Hey what about this. Let's say our merchant has an ice cream stand. He accepts bitcoin for purchases and now can exchange or spend them.  But what if instead he sells them at his stand. just put up a sign that you accept and sell bitcoins. If our guy is careful It might even become a separate revenue stream.

The gospel according to Satoshi - https://bitcoin.org/bitcoin.pdf

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yossarian
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December 01, 2011, 07:27:32 AM
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For accepting Bitcoin locally, the best idea seems to build small communities of vendors where a couple places accept Bitcoin. @freeborn made this announcement on reddit: Waiting for some decent clients, before we start shouting "use your bitcoins over here". You likely will be able to use bitcoins most places in town by late spring(local pub, grocery, computer shop, bed and breakfest already on board). His main problem is that most people use Apple products but there's no easy Bitcoin solution for that just yet.

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December 01, 2011, 08:30:38 AM
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Everyone seems to be missing the main point here, what do we already have?

Enthusiasts wanting to use bitcoins ie buying power. 

So thats where you need to start, there is no point getting a shop to accept bitcoins if nobody goes into the shop to ask to pay with them.

Start by gathering together everyone in your area that uses or is willing to use bitcoins (sell some coins to your friends with android phones).  Target a place you are all happy to spend money, ie the local coffee shop or whatever it is.  Once you pick your target, start spending.

I was discussing with Tony from Bit Pay about a website that could coordinate these things, have a directory, each shop is given a red/green/yellow light to indicate its progress.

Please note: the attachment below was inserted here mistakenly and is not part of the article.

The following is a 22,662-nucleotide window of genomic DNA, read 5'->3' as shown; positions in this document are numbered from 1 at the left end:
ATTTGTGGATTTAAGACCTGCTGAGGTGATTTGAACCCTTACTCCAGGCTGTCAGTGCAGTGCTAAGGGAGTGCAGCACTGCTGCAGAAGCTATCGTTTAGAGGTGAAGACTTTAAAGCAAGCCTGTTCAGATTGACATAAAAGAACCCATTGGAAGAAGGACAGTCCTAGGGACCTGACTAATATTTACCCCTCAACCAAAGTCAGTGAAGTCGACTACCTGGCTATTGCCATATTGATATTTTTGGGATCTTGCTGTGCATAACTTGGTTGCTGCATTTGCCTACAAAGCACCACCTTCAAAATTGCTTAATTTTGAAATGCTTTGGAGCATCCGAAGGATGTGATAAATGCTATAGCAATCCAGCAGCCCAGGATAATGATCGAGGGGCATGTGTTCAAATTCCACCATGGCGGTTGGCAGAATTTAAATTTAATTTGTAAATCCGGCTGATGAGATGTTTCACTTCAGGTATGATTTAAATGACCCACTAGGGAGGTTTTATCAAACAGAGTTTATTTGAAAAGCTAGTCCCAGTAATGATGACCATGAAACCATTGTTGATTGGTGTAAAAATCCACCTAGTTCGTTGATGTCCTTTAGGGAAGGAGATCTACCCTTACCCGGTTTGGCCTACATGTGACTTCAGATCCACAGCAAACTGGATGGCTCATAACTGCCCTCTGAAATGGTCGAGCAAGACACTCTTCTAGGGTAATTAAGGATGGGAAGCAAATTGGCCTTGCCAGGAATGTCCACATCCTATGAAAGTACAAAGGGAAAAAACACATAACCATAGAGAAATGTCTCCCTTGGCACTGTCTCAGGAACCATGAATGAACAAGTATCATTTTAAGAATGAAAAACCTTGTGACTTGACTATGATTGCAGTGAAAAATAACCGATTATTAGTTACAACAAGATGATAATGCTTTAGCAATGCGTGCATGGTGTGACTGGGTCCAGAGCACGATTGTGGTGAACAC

Join together, that's got to be the first step.

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December 01, 2011, 10:47:08 AM
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First and foremost we need smartphone apps that can import private keys. Online services are fine for us geeks, but Joe Blow at the hardware store ain't gonna set up an account at Magic the Gathering Online Exchange.

Any significantly advanced cryptocurrency is indistinguishable from Ponzi Tulips.
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December 01, 2011, 01:49:45 PM
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i plan on doing something practical by providing bitcoin service on a local flea market / jumble sale.

i will provide assistance by installing apps on their phone for both merchants and customers, showing people how to use it etc.. also i will provide conversion BTC<>EUR for a fixed rate during the day, so that they have no currency risk.

this will help people as change money is always a small problem at flea markets.

also i plan on selling good food exclusively for bitcoin.

what is still missing for my plan:
  • i need a client that will accept 0 confirmations transactions - the transactions will be face-to-face and very small amounts so i don't see any chance of double-spend risk.
  • i need cheap (maybe used) smartphones to lend to people.
  • a wireless 3G hotspot that can support ~100 people and run via battery for a whole day


i think this kind of environment is a very good testbed for bitcoin